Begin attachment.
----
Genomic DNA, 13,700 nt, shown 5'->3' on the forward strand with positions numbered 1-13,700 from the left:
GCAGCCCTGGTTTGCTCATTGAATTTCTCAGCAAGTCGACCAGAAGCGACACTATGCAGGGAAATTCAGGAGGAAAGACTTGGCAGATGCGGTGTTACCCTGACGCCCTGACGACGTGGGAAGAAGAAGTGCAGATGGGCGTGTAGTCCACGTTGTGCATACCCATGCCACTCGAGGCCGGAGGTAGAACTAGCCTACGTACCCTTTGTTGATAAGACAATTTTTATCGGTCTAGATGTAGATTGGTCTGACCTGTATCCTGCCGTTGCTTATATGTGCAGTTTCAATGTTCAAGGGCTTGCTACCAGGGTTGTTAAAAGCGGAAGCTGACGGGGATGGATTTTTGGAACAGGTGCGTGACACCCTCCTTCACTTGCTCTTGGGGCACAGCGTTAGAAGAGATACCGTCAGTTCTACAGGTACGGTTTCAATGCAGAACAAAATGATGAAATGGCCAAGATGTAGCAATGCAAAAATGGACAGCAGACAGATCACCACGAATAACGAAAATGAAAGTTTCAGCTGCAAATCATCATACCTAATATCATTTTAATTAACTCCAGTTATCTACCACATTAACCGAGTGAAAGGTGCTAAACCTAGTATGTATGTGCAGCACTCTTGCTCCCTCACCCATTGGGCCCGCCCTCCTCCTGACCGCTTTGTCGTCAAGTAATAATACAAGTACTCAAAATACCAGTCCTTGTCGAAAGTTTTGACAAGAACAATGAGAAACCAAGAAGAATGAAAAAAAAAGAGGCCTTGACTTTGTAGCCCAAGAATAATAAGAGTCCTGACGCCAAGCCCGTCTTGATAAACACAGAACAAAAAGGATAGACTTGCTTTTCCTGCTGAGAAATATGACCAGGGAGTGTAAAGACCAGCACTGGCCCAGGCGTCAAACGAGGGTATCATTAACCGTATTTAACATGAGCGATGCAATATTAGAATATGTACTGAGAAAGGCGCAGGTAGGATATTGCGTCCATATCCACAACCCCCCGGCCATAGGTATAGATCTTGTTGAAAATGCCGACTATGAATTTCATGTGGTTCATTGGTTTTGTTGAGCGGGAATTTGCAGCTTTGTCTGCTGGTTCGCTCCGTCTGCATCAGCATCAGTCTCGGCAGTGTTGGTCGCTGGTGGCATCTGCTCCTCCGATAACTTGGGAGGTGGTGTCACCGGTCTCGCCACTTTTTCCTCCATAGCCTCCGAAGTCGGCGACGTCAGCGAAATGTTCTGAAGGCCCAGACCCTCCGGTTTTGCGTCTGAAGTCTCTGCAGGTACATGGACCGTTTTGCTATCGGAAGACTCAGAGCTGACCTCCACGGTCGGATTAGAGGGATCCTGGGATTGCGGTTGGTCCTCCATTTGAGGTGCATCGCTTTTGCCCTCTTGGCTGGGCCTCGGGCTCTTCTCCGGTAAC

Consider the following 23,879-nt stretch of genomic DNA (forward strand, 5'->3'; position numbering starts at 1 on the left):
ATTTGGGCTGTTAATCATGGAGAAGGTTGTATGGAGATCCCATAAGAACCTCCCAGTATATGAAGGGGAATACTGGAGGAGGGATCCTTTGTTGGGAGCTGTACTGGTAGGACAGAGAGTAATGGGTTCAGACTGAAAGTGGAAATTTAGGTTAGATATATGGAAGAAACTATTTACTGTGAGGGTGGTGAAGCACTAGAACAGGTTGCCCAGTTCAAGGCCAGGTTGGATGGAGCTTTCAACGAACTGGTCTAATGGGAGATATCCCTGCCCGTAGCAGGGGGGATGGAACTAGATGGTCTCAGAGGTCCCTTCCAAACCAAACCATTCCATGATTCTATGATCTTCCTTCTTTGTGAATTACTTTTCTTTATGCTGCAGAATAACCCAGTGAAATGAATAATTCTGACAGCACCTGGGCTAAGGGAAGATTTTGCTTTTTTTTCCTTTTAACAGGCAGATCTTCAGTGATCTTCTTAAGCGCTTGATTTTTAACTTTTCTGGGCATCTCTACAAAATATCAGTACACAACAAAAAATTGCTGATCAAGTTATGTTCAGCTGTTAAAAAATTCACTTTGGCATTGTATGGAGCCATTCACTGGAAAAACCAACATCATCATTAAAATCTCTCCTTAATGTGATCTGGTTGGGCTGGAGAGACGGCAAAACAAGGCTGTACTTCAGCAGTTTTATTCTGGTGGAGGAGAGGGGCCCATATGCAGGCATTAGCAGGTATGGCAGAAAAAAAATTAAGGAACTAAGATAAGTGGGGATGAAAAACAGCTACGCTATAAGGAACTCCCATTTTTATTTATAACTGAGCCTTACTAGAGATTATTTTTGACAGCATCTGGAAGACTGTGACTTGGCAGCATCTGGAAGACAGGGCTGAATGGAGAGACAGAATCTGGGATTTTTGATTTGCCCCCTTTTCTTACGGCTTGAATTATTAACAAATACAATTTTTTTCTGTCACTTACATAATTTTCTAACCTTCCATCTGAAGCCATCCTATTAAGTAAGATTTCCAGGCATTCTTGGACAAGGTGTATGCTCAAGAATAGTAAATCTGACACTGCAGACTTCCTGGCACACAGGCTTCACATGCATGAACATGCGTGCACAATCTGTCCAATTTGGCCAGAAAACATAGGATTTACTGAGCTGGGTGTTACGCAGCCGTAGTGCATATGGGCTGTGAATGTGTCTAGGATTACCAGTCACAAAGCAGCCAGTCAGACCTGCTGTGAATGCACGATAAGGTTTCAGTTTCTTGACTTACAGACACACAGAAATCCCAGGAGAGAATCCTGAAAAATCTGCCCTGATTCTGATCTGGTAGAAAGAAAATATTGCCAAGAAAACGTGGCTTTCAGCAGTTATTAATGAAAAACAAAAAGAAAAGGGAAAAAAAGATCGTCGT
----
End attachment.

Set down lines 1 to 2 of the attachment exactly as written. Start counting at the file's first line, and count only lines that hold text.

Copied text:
Genomic DNA, 13,700 nt, shown 5'->3' on the forward strand with positions numbered 1-13,700 from the left:
GCAGCCCTGGTTTGCTCATTGAATTTCTCAGCAAGTCGACCAGAAGCGACACTATGCAGGGAAATTCAGGAGGAAAGACTTGGCAGATGCGGTGTTACCCTGACGCCCTGACGACGTGGGAAGAAGAAGTGCAGATGGGCGTGTAGTCCACGTTGTGCATACCCATGCCACTCGAGGCCGGAGGTAGAACTAGCCTACGTACCCTTTGTTGATAAGACAATTTTTATCGGTCTAGATGTAGATTGGTCTGACCTGTATCCTGCCGTTGCTTATATGTGCAGTTTCAATGTTCAAGGGCTTGCTACCAGGGTTGTTAAAAGCGGAAGCTGACGGGGATGGATTTTTGGAACAGGTGCGTGACACCCTCCTTCACTTGCTCTTGGGGCACAGCGTTAGAAGAGATACCGTCAGTTCTACAGGTACGGTTTCAATGCAGAACAAAATGATGAAATGGCCAAGATGTAGCAATGCAAAAATGGACAGCAGACAGATCACCACGAATAACGAAAATGAAAGTTTCAGCTGCAAATCATCATACCTAATATCATTTTAATTAACTCCAGTTATCTACCACATTAACCGAGTGAAAGGTGCTAAACCTAGTATGTATGTGCAGCACTCTTGCTCCCTCACCCATTGGGCCCGCCCTCCTCCTGACCGCTTTGTCGTCAAGTAATAATACAAGTACTCAAAATACCAGTCCTTGTCGAAAGTTTTGACAAGAACAATGAGAAACCAAGAAGAATGAAAAAAAAAGAGGCCTTGACTTTGTAGCCCAAGAATAATAAGAGTCCTGACGCCAAGCCCGTCTTGATAAACACAGAACAAAAAGGATAGACTTGCTTTTCCTGCTGAGAAATATGACCAGGGAGTGTAAAGACCAGCACTGGCCCAGGCGTCAAACGAGGGTATCATTAACCGTATTTAACATGAGCGATGCAATATTAGAATATGTACTGAGAAAGGCGCAGGTAGGATATTGCGTCCATATCCACAACCCCCCGGCCATAGGTATAGATCTTGTTGAAAATGCCGACTATGAATTTCATGTGGTTCATTGGTTTTGTTGAGCGGGAATTTGCAGCTTTGTCTGCTGGTTCGCTCCGTCTGCATCAGCATCAGTCTCGGCAGTGTTGGTCGCTGGTGGCATCTGCTCCTCCGATAACTTGGGAGGTGGTGTCACCGGTCTCGCCACTTTTTCCTCCATAGCCTCCGAAGTCGGCGACGTCAGCGAAATGTTCTGAAGGCCCAGACCCTCCGGTTTTGCGTCTGAAGTCTCTGCAGGTACATGGACCGTTTTGCTATCGGAAGACTCAGAGCTGACCTCCACGGTCGGATTAGAGGGATCCTGGGATTGCGGTTGGTCCTCCATTTGAGGTGCATCGCTTTTGCCCTCTTGGCTGGGCCTCGGGCTCTTCTCCGGTAAC